You may have already studied microeconomics, which
looks at supply, demand and prices for individual
goods. Macroeconomics looks at the bigger picture
and involves the study of the economy as a whole.
Let us start by looking at a simple example - a
'two sector' economy made up of households
(consumers) and firms (producers) -and use this to
develop the idea of national income. To start with
we will ignore the impact of government policy and
Households ultimately own the factors of
production, e.g., labour, materials and capital,
and supply these factors to firms who use them to
produce goods and services. In return households
earn rewards for supplying the firms with the
factors of production e.g., wages and interest on
capital. These rewards are in turn used to buy the
goods that the firms have produced. This process
is known as a circular flow- see Figure 1.
Figure 1: Simple circular flow
From Figure 1 we can see that there are three ways
of measuring the amount of economic activity in
the economy. These are:
(a)National product/output = the flow counted at
this point represents the amount received by firms
for their total production.
(b) National income = the flow counted at this
point represents the total income received in
return for factors of production.
(c) National expenditure = the flow counted at
this point represents the total expenditure by
households on goods and services.
If it is assumed that all income is spent, then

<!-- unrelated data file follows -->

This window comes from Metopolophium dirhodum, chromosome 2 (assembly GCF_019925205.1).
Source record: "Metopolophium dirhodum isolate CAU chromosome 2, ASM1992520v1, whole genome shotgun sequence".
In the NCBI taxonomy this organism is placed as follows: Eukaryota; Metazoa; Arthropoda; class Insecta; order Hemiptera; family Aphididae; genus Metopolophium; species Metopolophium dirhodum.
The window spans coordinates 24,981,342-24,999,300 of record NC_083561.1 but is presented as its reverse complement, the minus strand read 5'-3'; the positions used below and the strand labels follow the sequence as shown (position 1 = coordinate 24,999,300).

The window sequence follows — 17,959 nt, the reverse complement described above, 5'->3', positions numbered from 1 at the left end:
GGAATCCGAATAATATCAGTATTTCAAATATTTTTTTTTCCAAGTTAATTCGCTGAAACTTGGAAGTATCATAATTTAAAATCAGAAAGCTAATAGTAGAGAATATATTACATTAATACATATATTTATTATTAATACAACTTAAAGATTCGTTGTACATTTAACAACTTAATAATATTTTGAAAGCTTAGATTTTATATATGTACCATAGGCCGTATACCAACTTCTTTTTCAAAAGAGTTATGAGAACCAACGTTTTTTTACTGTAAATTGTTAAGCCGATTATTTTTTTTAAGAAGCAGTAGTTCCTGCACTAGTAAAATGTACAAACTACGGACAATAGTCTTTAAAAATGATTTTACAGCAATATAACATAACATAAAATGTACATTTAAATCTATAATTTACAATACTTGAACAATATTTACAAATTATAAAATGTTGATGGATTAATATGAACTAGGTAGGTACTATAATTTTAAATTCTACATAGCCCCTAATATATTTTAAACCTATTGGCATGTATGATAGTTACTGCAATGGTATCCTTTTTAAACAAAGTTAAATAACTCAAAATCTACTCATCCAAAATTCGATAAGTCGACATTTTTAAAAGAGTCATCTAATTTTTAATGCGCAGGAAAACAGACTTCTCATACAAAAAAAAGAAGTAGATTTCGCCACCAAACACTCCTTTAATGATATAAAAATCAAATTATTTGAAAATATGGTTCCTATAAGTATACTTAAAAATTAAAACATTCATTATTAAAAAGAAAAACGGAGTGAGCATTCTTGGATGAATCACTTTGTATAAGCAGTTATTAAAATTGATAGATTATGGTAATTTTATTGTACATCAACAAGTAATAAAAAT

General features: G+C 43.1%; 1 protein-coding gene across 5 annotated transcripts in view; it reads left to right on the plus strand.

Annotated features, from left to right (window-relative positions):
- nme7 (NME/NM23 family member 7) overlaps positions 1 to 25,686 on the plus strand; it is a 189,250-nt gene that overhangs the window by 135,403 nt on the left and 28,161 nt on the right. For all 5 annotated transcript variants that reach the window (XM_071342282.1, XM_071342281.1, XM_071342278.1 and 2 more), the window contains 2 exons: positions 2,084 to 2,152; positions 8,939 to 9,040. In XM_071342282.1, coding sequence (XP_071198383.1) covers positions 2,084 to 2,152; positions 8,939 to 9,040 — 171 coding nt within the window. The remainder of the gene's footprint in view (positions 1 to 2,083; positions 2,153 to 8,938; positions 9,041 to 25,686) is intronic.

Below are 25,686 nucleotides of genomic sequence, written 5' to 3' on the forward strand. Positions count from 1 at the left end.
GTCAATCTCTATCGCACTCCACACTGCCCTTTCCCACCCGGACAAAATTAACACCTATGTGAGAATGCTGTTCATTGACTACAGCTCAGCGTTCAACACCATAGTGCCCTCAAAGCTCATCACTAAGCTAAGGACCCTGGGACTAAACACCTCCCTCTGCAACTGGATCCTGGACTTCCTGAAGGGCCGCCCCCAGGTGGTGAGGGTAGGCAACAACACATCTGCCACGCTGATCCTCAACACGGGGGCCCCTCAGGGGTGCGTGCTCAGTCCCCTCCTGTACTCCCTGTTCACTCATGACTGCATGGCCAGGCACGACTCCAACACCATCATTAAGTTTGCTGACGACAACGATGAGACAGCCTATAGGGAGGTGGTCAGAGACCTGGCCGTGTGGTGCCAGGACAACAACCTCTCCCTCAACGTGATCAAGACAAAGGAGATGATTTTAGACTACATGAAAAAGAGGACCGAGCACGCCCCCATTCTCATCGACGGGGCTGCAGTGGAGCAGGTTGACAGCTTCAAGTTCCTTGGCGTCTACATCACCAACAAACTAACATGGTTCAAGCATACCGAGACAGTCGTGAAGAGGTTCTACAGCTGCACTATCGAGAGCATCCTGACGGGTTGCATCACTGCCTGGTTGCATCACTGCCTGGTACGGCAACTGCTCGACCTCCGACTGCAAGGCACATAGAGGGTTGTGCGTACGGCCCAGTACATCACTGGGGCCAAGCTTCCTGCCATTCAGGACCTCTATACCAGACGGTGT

whichever method is used the same measure of
economic activity must be obtained. Let's look at
a numerical illustration.
Assume there are two producers - a lumberjack and
a carpenter. The carpenter makes chairs each of
which needs £5 worth of wood and which he sells
for £20. Total annual sales are 10,000 chairs. The
income and expenditure accounts for the lumberjack
and carpenter are:
'National Product' = 200
This is the total value of the production (i.e.,
'National Income' = 40 + 20 + 50 + 40 + 10 + 5 +
20 + 15 = 200
This is the total received for factors of
production i.e., wages, interest, rent and profit
'National Expenditure' = 200
This is the total amount spent on production (i.e.
We can see that the three measures of economic
activity all give the same value.
Now we can start adding to this model to make it
more realistic. This model will use the following
Consumption (C) - consumption goods produced and
sold to customers i.e., the chairs.
Savings (S) - income that is not spent on
Investment (I) - production of, or expenditure
on, non-consumption goods (carried out by firms)
including expenditure on increasing stocks of
Injections - expenditure on domestic output not
originating from consumers...